The Healing Shepherds of Madagascar

by Francis MacNutt
May/Jun 2003

I have just read a fascinating article1 about how a ministry of deliverance from evil spirits developed almost spontaneously on the Island of Madagascar. Amazingly, the focus of this ministry- called Mpiandry-parallels in many ways what we do at CHM. It's as if God is bringing out ministries all over the world which are based on the same Christian truths directed to meeting the deepest human needs.

The people who perform this deliverance ministry are 5,000 people called "shepherds" who dress in white robes. They are mostly laypeople from every occupation — men and women workers or farmers, theologians or illiterate widows—who do not charge for their prayers.

In their ancient traditional religion the people experienced the oppression of demons and dealt with these problems, as do most pre-Christian religions, through traditional healers, who are called the ombiasas. When the missionaries came they unfortunately did not bring any cure for these demonic oppressions. One large missionary outreach was the Lutheran Church which, with real foresight, were able to learn about healing from the experience of several revivals which started through laypeople having visions telling them to preach and cast out demons. There were three such major "awakenings," beginning in 1894. Each of these three revivals had its own leader and formed its own center of ministry. But they were all faithful to the Malagasy Lutheran Church. Each one of these three groups has its own discipline and yet is recognized by the Lutheran Church.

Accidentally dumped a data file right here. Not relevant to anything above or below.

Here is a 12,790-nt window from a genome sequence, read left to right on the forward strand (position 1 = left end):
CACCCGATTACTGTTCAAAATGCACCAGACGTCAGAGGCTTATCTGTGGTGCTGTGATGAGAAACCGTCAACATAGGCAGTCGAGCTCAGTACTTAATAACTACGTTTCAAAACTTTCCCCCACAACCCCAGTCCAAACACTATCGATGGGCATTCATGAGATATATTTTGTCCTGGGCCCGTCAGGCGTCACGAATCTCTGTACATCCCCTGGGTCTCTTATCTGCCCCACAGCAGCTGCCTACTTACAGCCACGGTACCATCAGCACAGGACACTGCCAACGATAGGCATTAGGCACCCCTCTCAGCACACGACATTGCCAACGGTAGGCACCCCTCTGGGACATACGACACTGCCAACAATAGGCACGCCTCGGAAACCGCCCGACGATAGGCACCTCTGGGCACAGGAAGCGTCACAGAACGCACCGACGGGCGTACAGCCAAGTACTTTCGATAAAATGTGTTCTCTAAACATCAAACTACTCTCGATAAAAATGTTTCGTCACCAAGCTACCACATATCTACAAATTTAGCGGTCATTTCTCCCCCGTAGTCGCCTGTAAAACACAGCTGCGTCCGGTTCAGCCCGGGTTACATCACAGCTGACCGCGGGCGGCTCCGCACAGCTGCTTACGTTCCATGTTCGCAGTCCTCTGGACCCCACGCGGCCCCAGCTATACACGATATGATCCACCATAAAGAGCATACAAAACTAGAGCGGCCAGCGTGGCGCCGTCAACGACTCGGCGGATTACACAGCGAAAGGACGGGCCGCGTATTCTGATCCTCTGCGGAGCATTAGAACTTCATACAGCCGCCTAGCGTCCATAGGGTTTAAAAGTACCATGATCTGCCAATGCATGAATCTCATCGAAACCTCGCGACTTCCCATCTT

Perhaps the best-known group was founded by a widow known as Neni-lava, or "Tall Mother." Early in life she had a vision of Jesus who instructed her to teach and heal. She eventually founded a center and under her direction, this center has reached out and established "daughter" centers (at CHM we would call them "affiliates1'). The main purpose of the center is to foster salvation through faith in Jesus Christ using special ministries:

1) casting out evil spirits and
2) praying for spiritual strengthening.

If you want to become a shepherd you have to undergo two years of study with a pastor and then you might be recognized officially in a service of consecration, held once a year. The followers of Tall Woman have an official handbook setting down strict guidelines for their ministry. Shepherds are expected to demonstrate an exemplary lifestyle and they are accountable to the local pastor.

Healing services begin with a reading of Scriptures accompanied by prayer. Then those seeking deliverance sit apart in one section. A general prayer for exorcism is then made over this group and the Shepherds then move among them looking for signs of oppression, such as convulsions or a trance-like appearance. The Shepherds concentrate their prayers on these individuals until they are freed. Some shepherds are appointed to restrain the demonically infested so they don't hurt themselves ( or anyone else). When all signs of infestation cease, the second part of the service begins.

This second time is spiritual strengthening and everyone gets to take part. If you want prayer, you can kneel before a white-robed shepherd and ask for such blessings as peace, for forgiveness, or for the promise of the Holy Spirit.

The entire service may last for hours and it goes on as long as anyone desires prayer. Much of the rapid growth of the Malagasy Lutheran Church has been attributed to the wonderful work the shepherds do.

I think it is encouraging to see that the Holy Spirit is leading Christians to do the same work all over the world—in Madagascar as well as in Florida:

Training people in how to pray,
Then actually praying for the sick and,

Last of all, trying to be a force for unity within the church, rather than as a source of division, as has so often happened in the past.

1 "Areopagus," Advent, 1993, pp. 24-26. "Mplandry: The Healing Shepherds of Madagascar," by James Gonia.

Francis MacNutt Francis MacNutt is a Founding Director and Executive Committee member of CHM. May/Jun 2003 Issue